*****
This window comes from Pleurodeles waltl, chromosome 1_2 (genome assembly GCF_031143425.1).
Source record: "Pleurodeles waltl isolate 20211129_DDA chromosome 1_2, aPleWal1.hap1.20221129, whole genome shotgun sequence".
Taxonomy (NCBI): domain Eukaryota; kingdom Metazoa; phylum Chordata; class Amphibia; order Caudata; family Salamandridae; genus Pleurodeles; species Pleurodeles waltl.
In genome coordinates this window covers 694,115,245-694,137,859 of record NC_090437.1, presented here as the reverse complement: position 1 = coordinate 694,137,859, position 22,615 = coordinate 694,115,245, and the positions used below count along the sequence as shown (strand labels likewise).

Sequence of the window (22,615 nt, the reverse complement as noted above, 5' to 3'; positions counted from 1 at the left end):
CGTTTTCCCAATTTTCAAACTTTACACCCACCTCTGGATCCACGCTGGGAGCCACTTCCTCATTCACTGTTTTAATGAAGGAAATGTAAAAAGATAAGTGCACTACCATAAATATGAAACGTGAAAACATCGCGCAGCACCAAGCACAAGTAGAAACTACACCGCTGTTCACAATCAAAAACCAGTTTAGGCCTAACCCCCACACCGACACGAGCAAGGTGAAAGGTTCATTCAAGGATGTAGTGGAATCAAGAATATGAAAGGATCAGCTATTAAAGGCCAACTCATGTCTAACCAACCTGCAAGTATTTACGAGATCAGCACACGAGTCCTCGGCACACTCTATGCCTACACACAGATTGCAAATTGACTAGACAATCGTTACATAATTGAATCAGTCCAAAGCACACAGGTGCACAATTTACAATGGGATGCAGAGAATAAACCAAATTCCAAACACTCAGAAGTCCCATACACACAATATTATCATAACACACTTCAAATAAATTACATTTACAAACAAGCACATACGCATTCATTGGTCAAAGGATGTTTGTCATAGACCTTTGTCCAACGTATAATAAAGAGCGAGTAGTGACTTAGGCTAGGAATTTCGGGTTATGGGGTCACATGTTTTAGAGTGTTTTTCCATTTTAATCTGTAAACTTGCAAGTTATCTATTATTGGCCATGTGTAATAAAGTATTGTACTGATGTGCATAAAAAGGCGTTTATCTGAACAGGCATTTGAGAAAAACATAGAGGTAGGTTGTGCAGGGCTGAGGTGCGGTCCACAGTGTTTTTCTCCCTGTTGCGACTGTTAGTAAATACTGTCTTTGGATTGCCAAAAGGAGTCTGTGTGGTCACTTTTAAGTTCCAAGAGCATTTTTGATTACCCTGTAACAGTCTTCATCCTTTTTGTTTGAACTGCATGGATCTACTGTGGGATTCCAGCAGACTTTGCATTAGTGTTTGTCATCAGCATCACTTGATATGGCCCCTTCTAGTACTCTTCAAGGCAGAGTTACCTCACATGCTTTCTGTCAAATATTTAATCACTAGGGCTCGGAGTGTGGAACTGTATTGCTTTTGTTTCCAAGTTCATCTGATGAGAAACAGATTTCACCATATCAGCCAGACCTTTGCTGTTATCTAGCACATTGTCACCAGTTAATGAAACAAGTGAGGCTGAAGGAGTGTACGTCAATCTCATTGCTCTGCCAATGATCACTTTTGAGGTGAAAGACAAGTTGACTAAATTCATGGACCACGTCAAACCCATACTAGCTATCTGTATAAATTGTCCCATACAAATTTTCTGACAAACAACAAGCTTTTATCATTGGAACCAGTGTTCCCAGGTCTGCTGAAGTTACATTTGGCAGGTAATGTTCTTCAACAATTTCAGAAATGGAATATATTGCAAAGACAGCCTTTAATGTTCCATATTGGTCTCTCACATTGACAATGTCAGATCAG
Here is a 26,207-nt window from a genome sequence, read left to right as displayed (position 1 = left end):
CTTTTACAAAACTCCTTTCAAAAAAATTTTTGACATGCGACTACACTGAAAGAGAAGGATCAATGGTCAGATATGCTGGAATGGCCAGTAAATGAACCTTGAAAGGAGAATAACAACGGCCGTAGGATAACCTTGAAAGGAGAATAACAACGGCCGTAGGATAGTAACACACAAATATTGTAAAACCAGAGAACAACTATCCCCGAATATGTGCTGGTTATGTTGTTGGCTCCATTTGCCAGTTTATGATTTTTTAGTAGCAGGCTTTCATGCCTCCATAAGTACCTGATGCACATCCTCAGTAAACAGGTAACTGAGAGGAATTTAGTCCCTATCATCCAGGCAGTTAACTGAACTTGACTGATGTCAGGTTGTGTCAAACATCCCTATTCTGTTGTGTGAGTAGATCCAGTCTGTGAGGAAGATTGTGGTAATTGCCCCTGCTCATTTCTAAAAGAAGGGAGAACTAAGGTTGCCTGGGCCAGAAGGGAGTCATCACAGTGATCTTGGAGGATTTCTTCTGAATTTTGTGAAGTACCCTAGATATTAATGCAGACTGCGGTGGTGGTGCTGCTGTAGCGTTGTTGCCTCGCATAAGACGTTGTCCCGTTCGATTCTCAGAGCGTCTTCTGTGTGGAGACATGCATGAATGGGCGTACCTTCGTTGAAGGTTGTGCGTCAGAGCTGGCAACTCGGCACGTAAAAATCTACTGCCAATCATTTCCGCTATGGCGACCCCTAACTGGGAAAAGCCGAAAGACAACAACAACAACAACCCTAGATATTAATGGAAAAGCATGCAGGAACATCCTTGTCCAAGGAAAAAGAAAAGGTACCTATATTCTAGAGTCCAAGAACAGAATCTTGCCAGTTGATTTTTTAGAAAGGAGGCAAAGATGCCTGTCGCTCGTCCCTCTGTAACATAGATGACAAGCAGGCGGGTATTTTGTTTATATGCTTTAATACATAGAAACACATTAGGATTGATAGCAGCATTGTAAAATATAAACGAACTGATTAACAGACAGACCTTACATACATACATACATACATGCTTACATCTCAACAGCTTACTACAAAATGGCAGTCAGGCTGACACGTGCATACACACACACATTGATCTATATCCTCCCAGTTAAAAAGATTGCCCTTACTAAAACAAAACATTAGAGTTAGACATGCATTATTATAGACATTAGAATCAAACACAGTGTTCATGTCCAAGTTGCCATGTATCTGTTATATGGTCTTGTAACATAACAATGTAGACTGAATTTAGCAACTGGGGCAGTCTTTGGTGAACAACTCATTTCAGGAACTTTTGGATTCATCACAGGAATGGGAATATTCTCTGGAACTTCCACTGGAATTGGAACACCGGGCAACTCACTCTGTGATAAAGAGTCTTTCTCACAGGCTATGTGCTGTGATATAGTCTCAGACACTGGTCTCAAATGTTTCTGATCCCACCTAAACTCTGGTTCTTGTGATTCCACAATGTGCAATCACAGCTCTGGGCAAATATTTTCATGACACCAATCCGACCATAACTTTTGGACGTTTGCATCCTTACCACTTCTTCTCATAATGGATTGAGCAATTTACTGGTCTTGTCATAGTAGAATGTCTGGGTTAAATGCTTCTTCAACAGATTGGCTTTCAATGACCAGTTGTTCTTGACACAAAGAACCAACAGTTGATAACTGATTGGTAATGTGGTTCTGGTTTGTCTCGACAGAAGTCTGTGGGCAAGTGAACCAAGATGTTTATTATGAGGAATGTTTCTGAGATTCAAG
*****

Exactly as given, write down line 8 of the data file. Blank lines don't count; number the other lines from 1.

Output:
CTTTTACAAAACTCCTTTCAAAAAAATTTTTGACATGCGACTACACTGAAAGAGAAGGATCAATGGTCAGATATGCTGGAATGGCCAGTAAATGAACCTTGAAAGGAGAATAACAACGGCCGTAGGATAACCTTGAAAGGAGAATAACAACGGCCGTAGGATAGTAACACACAAATATTGTAAAACCAGAGAACAACTATCCCCGAATATGTGCTGGTTATGTTGTTGGCTCCATTTGCCAGTTTATGATTTTTTAGTAGCAGGCTTTCATGCCTCCATAAGTACCTGATGCACATCCTCAGTAAACAGGTAACTGAGAGGAATTTAGTCCCTATCATCCAGGCAGTTAACTGAACTTGACTGATGTCAGGTTGTGTCAAACATCCCTATTCTGTTGTGTGAGTAGATCCAGTCTGTGAGGAAGATTGTGGTAATTGCCCCTGCTCATTTCTAAAAGAAGGGAGAACTAAGGTTGCCTGGGCCAGAAGGGAGTCATCACAGTGATCTTGGAGGATTTCTTCTGAATTTTGTGAAGTACCCTAGATATTAATGCAGACTGCGGTGGTGGTGCTGCTGTAGCGTTGTTGCCTCGCATAAGACGTTGTCCCGTTCGATTCTCAGAGCGTCTTCTGTGTGGAGACATGCATGAATGGGCGTACCTTCGTTGAAGGTTGTGCGTCAGAGCTGGCAACTCGGCACGTAAAAATCTACTGCCAATCATTTCCGCTATGGCGACCCCTAACTGGGAAAAGCCGAAAGACAACAACAACAACAACCCTAGATATTAATGGAAAAGCATGCAGGAACATCCTTGTCCAAGGAAAAAGAAAAGGTACCTATATTCTAGAGTCCAAGAACAGAATCTTGCCAGTTGATTTTTTAGAAAGGAGGCAAAGATGCCTGTCGCTCGTCCCTCTGTAACATAGATGACAAGCAGGCGGGTATTTTGTTTATATGCTTTAATACATAGAAACACATTAGGATTGATAGCAGCATTGTAAAATATAAACGAACTGATTAACAGACAGACCTTACATACATACATACATACATGCTTACATCTCAACAGCTTACTACAAAATGGCAGTCAGGCTGACACGTGCATACACACACACATTGATCTATATCCTCCCAGTTAAAAAGATTGCCCTTACTAAAACAAAACATTAGAGTTAGACATGCATTATTATAGACATTAGAATCAAACACAGTGTTCATGTCCAAGTTGCCATGTATCTGTTATATGGTCTTGTAACATAACAATGTAGACTGAATTTAGCAACTGGGGCAGTCTTTGGTGAACAACTCATTTCAGGAACTTTTGGATTCATCACAGGAATGGGAATATTCTCTGGAACTTCCACTGGAATTGGAACACCGGGCAACTCACTCTGTGATAAAGAGTCTTTCTCACAGGCTATGTGCTGTGATATAGTCTCAGACACTGGTCTCAAATGTTTCTGATCCCACCTAAACTCTGGTTCTTGTGATTCCACAATGTGCAATCACAGCTCTGGGCAAATATTTTCATGACACCAATCCGACCATAACTTTTGGACGTTTGCATCCTTACCACTTCTTCTCATAATGGATTGAGCAATTTACTGGTCTTGTCATAGTAGAATGTCTGGGTTAAATGCTTCTTCAACAGATTGGCTTTCAATGACCAGTTGTTCTTGACACAAAGAACCAACAGTTGATAACTGATTGGTAATGTGGTTCTGGTTTGTCTCGACAGAAGTCTGTGGGCAAGTGAACCAAGATGTTTATTATGAGGAATGTTTCTGAGATTCAAG